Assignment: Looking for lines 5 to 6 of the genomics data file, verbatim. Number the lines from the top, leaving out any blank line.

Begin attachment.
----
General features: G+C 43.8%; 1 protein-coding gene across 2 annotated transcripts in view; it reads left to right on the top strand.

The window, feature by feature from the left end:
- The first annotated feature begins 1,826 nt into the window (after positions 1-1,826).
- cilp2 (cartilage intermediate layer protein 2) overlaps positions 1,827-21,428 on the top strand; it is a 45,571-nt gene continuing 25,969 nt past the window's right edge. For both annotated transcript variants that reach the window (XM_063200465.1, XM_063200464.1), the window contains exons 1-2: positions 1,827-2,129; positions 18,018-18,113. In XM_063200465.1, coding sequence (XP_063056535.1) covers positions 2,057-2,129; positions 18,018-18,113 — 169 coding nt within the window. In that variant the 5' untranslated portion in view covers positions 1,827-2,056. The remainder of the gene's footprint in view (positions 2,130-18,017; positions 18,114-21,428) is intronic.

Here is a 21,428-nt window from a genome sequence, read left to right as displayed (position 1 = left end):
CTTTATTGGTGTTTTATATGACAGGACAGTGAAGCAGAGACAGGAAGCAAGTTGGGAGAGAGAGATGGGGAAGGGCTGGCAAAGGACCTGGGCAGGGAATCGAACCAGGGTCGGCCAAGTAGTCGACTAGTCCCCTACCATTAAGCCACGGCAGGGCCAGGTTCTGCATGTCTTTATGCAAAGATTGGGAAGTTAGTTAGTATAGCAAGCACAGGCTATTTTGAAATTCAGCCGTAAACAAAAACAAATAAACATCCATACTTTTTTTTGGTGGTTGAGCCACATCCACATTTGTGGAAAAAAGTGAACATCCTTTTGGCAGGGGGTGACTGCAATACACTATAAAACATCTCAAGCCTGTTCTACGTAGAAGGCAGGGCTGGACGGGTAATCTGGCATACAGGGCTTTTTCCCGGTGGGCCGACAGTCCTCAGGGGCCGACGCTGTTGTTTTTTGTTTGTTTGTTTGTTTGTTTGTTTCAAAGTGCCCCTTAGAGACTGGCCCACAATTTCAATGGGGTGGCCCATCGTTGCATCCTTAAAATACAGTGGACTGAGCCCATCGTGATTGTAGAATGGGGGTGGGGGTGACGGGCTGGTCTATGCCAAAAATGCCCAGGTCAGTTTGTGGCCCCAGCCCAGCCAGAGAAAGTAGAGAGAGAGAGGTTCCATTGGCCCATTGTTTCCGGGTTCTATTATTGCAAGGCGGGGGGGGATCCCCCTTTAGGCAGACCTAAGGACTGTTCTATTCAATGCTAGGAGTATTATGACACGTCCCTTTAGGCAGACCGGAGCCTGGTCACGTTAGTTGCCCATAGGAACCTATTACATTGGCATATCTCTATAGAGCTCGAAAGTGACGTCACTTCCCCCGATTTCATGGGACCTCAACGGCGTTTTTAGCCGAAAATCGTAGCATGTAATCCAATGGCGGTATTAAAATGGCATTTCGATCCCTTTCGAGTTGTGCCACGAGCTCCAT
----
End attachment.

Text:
Here is a 21,428-nt window from a genome sequence, read left to right as displayed (position 1 = left end):
CTTTATTGGTGTTTTATATGACAGGACAGTGAAGCAGAGACAGGAAGCAAGTTGGGAGAGAGAGATGGGGAAGGGCTGGCAAAGGACCTGGGCAGGGAATCGAACCAGGGTCGGCCAAGTAGTCGACTAGTCCCCTACCATTAAGCCACGGCAGGGCCAGGTTCTGCATGTCTTTATGCAAAGATTGGGAAGTTAGTTAGTATAGCAAGCACAGGCTATTTTGAAATTCAGCCGTAAACAAAAACAAATAAACATCCATACTTTTTTTTGGTGGTTGAGCCACATCCACATTTGTGGAAAAAAGTGAACATCCTTTTGGCAGGGGGTGACTGCAATACACTATAAAACATCTCAAGCCTGTTCTACGTAGAAGGCAGGGCTGGACGGGTAATCTGGCATACAGGGCTTTTTCCCGGTGGGCCGACAGTCCTCAGGGGCCGACGCTGTTGTTTTTTGTTTGTTTGTTTGTTTGTTTGTTTCAAAGTGCCCCTTAGAGACTGGCCCACAATTTCAATGGGGTGGCCCATCGTTGCATCCTTAAAATACAGTGGACTGAGCCCATCGTGATTGTAGAATGGGGGTGGGGGTGACGGGCTGGTCTATGCCAAAAATGCCCAGGTCAGTTTGTGGCCCCAGCCCAGCCAGAGAAAGTAGAGAGAGAGAGGTTCCATTGGCCCATTGTTTCCGGGTTCTATTATTGCAAGGCGGGGGGGGATCCCCCTTTAGGCAGACCTAAGGACTGTTCTATTCAATGCTAGGAGTATTATGACACGTCCCTTTAGGCAGACCGGAGCCTGGTCACGTTAGTTGCCCATAGGAACCTATTACATTGGCATATCTCTATAGAGCTCGAAAGTGACGTCACTTCCCCCGATTTCATGGGACCTCAACGGCGTTTTTAGCCGAAAATCGTAGCATGTAATCCAATGGCGGTATTAAAATGGCATTTCGATCCCTTTCGAGTTGTGCCACGAGCTCCAT